I split the introduction into 4 parts (each one page of the introduction. I think its necessary to read the introduction to really understand the contents of the book, and where it’s coming from.
This is Page 1 –
“I love to wear my mother’s old floral print apron when I’m working in my kitchen. It’s faded, if threadbare, peppered with antique burn marks and Crisco spots that no amount of scrubbing can remove. Now that I’m all grown up with a job and home of my own, I can certainly afford to buy a brand new apron made of stain resistant, high-tech fabric. But I prefer my moms because, when I slip it on, I slip back in time.
Like the majority of American Baby Boomers mothers, mine was a housewife – a label that has ridden a roller-coaster of connotation over the last 50 years. And the mid 20th century, being a stay – at – home mom was considered the pinnacle of success. When’s the man is Amanda sexual revolution of the 19 sixty’s came along, being a housewife was shameful, a prison sentence for timid underachievers. Over the next two decades the concept of a woman’s fulfillment – keeping a tally home, raising flight children, and attending to her husband’s comfort – began to seem as dated as Victorian values.
Then, around the turn of the new millennium, something happened. And no way did women with careers, Independence, & expertise and multitasking fancy returning to the limitations of the old days. But the well – documented stresses involved with “having it all” we’re giving rise to a wistful longing for simpler life.
The trend once called cocooning was renamed “nesting” and continued to grow. So did, what some pundits called, “the domestic-bliss industry”. Old style home cooking was once again in vogue, a guilty pleasure loaded with carbohydrates, fat, and salt. The comforting accouterments of the 19 fifties, such as Fiesta dinnerware and brightly Carlos aluminium tumblers, begin appearing on store shelves once again. Hit magazine started running articles on the joys of housework, lending it such qualities as therapeutic, self esteem building, even thrilling. Martha Stewart, the all-time queen of domestic goddesses, begin to experience the kind of runway popularity formerly reserved for pop idols.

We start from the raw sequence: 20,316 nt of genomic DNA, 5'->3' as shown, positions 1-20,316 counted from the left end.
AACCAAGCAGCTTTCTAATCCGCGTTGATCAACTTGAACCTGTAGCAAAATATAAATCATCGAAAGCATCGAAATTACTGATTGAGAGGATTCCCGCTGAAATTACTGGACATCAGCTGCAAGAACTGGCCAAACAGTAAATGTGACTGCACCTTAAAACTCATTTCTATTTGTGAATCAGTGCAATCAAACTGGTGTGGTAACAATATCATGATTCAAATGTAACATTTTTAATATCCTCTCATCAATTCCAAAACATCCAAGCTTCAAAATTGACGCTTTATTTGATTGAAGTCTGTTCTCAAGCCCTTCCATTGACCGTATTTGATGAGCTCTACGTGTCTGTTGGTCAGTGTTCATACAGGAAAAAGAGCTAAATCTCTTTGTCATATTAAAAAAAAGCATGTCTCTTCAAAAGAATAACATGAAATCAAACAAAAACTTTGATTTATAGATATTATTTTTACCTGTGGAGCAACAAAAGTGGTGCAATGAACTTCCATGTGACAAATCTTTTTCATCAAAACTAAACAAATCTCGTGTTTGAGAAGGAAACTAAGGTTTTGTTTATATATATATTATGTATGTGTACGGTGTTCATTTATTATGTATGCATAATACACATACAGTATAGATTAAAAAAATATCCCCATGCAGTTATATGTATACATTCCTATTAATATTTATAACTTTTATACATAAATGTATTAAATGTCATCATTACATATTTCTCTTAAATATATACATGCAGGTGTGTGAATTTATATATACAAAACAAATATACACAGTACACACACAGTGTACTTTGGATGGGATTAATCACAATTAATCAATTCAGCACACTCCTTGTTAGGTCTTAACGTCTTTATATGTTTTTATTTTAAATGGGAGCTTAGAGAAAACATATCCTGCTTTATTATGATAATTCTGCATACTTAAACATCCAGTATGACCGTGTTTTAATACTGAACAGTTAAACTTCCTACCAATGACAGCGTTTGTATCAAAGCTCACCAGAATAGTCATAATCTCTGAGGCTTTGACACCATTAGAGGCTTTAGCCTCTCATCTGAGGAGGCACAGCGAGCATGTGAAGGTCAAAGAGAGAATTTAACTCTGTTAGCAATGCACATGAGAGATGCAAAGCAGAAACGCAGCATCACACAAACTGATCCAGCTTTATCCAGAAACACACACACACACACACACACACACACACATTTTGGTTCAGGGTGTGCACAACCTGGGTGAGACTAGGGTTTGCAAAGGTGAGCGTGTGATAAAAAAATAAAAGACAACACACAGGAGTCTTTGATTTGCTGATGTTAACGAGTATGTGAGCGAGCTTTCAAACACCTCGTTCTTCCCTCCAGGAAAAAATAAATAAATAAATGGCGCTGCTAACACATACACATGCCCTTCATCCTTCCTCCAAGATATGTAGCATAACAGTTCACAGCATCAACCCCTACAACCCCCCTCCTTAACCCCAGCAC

Of course, emulating Martha didn’t exactly make life simpler. Nor did the latter day housewife float through her days on a carefree cloud of whipped topping. She did, however, live a life and which her role was sharply defined, the borders of her territory clearly marked. She hovered around her bread-winning man and their children, making their meals and cleaning up after them as if that was what she’d been put on earth to do. As the original “do-it-yourself-er,” she was also frugal, keeping up appearances – her own and her home – on a shoestring budget. From the turbulence of World War 2 through the optimism drench 1950’s a woman’s place was indeed in the home.“
Tillotson, Kristin. “Pg. 1.” Retro Housewife: A Salute to the Suburban Superwoman. Portland: Collectors, 2004. 1. Print.